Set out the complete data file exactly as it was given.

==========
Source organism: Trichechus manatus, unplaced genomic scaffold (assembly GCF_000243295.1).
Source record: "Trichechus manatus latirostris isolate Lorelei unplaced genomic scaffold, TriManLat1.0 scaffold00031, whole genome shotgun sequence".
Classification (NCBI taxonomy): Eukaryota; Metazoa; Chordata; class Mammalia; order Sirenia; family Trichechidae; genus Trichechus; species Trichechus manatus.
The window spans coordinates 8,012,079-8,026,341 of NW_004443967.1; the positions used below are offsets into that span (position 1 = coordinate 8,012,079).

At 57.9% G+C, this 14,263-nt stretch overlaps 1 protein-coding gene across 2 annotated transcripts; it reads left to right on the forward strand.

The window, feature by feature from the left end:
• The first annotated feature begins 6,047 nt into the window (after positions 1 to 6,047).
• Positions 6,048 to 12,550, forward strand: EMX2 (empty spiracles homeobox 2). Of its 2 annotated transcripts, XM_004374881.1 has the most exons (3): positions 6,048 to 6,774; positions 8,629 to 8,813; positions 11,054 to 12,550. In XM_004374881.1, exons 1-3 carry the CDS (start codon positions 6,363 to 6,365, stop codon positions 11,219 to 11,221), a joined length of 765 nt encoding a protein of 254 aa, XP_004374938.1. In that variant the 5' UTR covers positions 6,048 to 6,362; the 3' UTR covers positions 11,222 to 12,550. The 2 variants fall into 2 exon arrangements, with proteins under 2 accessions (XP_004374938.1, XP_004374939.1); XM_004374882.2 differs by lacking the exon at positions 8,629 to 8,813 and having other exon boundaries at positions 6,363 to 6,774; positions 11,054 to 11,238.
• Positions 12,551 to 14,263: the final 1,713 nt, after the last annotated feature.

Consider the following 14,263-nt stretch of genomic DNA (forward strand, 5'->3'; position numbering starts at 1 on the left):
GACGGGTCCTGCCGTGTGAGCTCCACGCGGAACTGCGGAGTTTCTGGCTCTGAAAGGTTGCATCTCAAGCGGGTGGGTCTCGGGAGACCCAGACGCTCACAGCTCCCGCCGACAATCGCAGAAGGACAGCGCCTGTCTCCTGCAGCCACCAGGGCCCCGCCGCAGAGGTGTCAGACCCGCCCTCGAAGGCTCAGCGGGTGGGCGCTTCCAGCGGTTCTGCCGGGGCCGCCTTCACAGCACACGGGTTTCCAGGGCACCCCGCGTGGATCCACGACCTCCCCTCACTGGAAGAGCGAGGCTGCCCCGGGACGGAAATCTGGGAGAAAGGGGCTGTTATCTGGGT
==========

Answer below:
Source organism: Trichechus manatus, unplaced genomic scaffold (assembly GCF_000243295.1).
Source record: "Trichechus manatus latirostris isolate Lorelei unplaced genomic scaffold, TriManLat1.0 scaffold00031, whole genome shotgun sequence".
Classification (NCBI taxonomy): Eukaryota; Metazoa; Chordata; class Mammalia; order Sirenia; family Trichechidae; genus Trichechus; species Trichechus manatus.
The window spans coordinates 8,012,079-8,026,341 of NW_004443967.1; the positions used below are offsets into that span (position 1 = coordinate 8,012,079).

At 57.9% G+C, this 14,263-nt stretch overlaps 1 protein-coding gene across 2 annotated transcripts; it reads left to right on the forward strand.

The window, feature by feature from the left end:
• The first annotated feature begins 6,047 nt into the window (after positions 1 to 6,047).
• Positions 6,048 to 12,550, forward strand: EMX2 (empty spiracles homeobox 2). Of its 2 annotated transcripts, XM_004374881.1 has the most exons (3): positions 6,048 to 6,774; positions 8,629 to 8,813; positions 11,054 to 12,550. In XM_004374881.1, exons 1-3 carry the CDS (start codon positions 6,363 to 6,365, stop codon positions 11,219 to 11,221), a joined length of 765 nt encoding a protein of 254 aa, XP_004374938.1. In that variant the 5' UTR covers positions 6,048 to 6,362; the 3' UTR covers positions 11,222 to 12,550. The 2 variants fall into 2 exon arrangements, with proteins under 2 accessions (XP_004374938.1, XP_004374939.1); XM_004374882.2 differs by lacking the exon at positions 8,629 to 8,813 and having other exon boundaries at positions 6,363 to 6,774; positions 11,054 to 11,238.
• Positions 12,551 to 14,263: the final 1,713 nt, after the last annotated feature.

Consider the following 14,263-nt stretch of genomic DNA (forward strand, 5'->3'; position numbering starts at 1 on the left):
GACGGGTCCTGCCGTGTGAGCTCCACGCGGAACTGCGGAGTTTCTGGCTCTGAAAGGTTGCATCTCAAGCGGGTGGGTCTCGGGAGACCCAGACGCTCACAGCTCCCGCCGACAATCGCAGAAGGACAGCGCCTGTCTCCTGCAGCCACCAGGGCCCCGCCGCAGAGGTGTCAGACCCGCCCTCGAAGGCTCAGCGGGTGGGCGCTTCCAGCGGTTCTGCCGGGGCCGCCTTCACAGCACACGGGTTTCCAGGGCACCCCGCGTGGATCCACGACCTCCCCTCACTGGAAGAGCGAGGCTGCCCCGGGACGGAAATCTGGGAGAAAGGGGCTGTTATCTGGGT